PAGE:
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1answer
61 views

Coherence length requirement for interference

One property of light sources that is usually stated, which is of particular importance when trying to create interference fringes, is the coherence length (or coherence time). The equation for the ...
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3answers
65 views

Is wave superposition always equivalent to wave interference?

I'm confused when using these 2 words "wave superposition" and "wave interference" since their definition is very similar. So, are these 2 term the same?
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2answers
82 views

Does wave interference happen only to same frequency waves?

As the title says, from books and results from internet, I find that examples of wave interference always have the same frequency, only different in phase constant. So, I'd like to know if wave ...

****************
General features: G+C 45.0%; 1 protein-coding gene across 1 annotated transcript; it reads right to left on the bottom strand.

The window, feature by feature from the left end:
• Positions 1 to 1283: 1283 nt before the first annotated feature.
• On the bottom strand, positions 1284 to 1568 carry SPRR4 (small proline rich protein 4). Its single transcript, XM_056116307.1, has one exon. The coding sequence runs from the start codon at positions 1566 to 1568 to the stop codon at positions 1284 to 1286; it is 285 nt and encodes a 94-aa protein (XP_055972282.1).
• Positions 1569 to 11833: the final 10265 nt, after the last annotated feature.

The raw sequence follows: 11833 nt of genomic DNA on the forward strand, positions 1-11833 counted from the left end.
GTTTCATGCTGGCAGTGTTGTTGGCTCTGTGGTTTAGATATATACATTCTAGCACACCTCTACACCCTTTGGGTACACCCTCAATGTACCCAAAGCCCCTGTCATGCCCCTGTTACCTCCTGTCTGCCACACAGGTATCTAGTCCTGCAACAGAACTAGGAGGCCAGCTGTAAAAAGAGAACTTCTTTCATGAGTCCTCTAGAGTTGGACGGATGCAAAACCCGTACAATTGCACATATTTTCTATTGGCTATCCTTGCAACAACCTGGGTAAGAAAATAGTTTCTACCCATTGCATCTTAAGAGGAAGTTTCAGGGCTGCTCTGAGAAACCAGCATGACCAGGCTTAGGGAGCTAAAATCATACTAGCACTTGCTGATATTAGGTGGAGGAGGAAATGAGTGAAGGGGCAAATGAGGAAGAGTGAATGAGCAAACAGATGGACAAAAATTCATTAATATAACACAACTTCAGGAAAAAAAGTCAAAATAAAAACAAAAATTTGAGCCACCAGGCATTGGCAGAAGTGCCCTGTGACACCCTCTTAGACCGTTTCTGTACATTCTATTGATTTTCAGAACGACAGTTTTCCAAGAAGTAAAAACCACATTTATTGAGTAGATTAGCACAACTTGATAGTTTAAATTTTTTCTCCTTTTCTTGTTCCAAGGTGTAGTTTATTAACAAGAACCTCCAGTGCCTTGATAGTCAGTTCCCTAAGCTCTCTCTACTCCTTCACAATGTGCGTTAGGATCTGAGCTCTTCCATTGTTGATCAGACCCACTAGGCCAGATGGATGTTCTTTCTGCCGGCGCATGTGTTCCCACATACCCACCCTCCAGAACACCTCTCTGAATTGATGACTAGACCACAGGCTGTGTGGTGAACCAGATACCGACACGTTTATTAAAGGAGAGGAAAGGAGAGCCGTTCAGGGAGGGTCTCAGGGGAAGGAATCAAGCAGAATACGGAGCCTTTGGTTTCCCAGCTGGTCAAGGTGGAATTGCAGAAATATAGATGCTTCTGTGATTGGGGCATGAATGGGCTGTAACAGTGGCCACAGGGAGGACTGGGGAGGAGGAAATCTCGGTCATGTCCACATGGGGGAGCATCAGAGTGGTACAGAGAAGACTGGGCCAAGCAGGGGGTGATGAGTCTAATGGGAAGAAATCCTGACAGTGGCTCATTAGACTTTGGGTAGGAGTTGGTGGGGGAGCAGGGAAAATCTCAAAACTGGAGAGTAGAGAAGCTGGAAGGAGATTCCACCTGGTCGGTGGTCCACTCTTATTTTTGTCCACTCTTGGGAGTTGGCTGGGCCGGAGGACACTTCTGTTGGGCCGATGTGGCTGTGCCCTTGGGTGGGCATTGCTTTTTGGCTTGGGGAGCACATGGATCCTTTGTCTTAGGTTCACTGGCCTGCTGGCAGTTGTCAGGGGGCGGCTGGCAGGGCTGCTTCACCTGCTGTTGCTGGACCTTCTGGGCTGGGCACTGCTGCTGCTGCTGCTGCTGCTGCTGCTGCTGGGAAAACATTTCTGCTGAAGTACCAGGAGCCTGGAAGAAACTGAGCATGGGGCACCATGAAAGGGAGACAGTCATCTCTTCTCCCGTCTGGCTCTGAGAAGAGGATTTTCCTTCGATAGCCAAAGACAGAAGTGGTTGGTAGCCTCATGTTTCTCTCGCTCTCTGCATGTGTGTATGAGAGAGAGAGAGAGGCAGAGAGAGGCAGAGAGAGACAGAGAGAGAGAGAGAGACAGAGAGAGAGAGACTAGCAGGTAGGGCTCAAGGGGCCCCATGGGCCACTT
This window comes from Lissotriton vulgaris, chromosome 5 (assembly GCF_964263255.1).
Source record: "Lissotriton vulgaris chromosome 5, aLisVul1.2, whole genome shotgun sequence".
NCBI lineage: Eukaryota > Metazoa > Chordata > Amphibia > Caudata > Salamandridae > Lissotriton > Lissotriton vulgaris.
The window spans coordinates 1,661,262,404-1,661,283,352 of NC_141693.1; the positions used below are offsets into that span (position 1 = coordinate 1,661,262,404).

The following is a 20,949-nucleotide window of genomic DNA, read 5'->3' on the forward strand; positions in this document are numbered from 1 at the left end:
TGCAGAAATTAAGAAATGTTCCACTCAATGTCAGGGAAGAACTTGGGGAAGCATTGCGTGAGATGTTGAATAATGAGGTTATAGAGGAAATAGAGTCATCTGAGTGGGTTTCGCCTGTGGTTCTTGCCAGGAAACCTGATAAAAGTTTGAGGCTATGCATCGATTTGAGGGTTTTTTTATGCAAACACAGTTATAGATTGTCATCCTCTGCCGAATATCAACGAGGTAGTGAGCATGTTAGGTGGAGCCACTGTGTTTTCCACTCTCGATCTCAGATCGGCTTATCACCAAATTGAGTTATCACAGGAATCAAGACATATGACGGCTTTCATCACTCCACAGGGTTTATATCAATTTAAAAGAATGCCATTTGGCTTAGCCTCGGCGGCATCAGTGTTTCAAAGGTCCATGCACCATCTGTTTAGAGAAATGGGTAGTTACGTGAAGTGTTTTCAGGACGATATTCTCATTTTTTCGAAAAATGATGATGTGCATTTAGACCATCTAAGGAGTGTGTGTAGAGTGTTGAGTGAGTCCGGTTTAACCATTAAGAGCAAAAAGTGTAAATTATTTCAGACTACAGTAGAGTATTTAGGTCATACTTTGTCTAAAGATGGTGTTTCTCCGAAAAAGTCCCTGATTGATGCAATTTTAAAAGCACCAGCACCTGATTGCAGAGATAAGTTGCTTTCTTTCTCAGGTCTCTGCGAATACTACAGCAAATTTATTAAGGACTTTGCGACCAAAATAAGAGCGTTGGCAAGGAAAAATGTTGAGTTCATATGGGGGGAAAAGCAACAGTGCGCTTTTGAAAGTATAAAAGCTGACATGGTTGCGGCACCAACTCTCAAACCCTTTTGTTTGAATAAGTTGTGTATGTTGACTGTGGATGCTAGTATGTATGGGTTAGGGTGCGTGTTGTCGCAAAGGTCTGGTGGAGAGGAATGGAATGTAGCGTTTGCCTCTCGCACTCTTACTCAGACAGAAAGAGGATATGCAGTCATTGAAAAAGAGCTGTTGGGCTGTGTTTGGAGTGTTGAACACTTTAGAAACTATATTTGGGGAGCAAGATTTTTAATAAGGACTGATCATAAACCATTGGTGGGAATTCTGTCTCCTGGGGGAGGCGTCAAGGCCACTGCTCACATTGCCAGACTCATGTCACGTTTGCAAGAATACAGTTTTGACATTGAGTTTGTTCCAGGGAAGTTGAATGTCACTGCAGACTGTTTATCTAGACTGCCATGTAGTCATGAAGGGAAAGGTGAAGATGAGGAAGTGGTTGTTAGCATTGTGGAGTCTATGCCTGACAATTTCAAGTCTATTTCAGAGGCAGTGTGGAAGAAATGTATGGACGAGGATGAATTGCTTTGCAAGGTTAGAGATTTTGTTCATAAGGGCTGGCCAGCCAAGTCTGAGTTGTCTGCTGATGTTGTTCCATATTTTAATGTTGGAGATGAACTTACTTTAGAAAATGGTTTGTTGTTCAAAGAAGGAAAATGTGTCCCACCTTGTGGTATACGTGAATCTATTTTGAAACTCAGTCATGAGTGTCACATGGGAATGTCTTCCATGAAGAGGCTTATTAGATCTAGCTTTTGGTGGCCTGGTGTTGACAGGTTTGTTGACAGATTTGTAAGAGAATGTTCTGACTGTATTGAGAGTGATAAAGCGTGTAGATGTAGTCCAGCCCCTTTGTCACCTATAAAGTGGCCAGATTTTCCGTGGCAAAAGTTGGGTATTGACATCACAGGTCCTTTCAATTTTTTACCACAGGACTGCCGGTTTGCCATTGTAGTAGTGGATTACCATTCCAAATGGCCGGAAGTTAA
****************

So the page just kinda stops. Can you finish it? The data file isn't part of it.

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0answers
56 views

Interference of sound: how to calculate the sound intensity at each point?

I need help with the following question: Two speakers are sending out sound in phase with the frequency 2,13 kHz. The sound from the speakers is registered in three points A, B and C. See figure. ...
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5answers
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Are double-slit patterns really due to wave-like interference?

According to various sources on the web, it seems like the general concensus is that there isn't actually any wave-particle duality with quantum particles. For example, this article implies that ...
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0answers
51 views

Diffraction grating from first principles

I have realised that a lot of books and online resources fail to give a detailed treatment of the derivation of the diffraction grating interference pattern. Normally only the result is stated. I was ...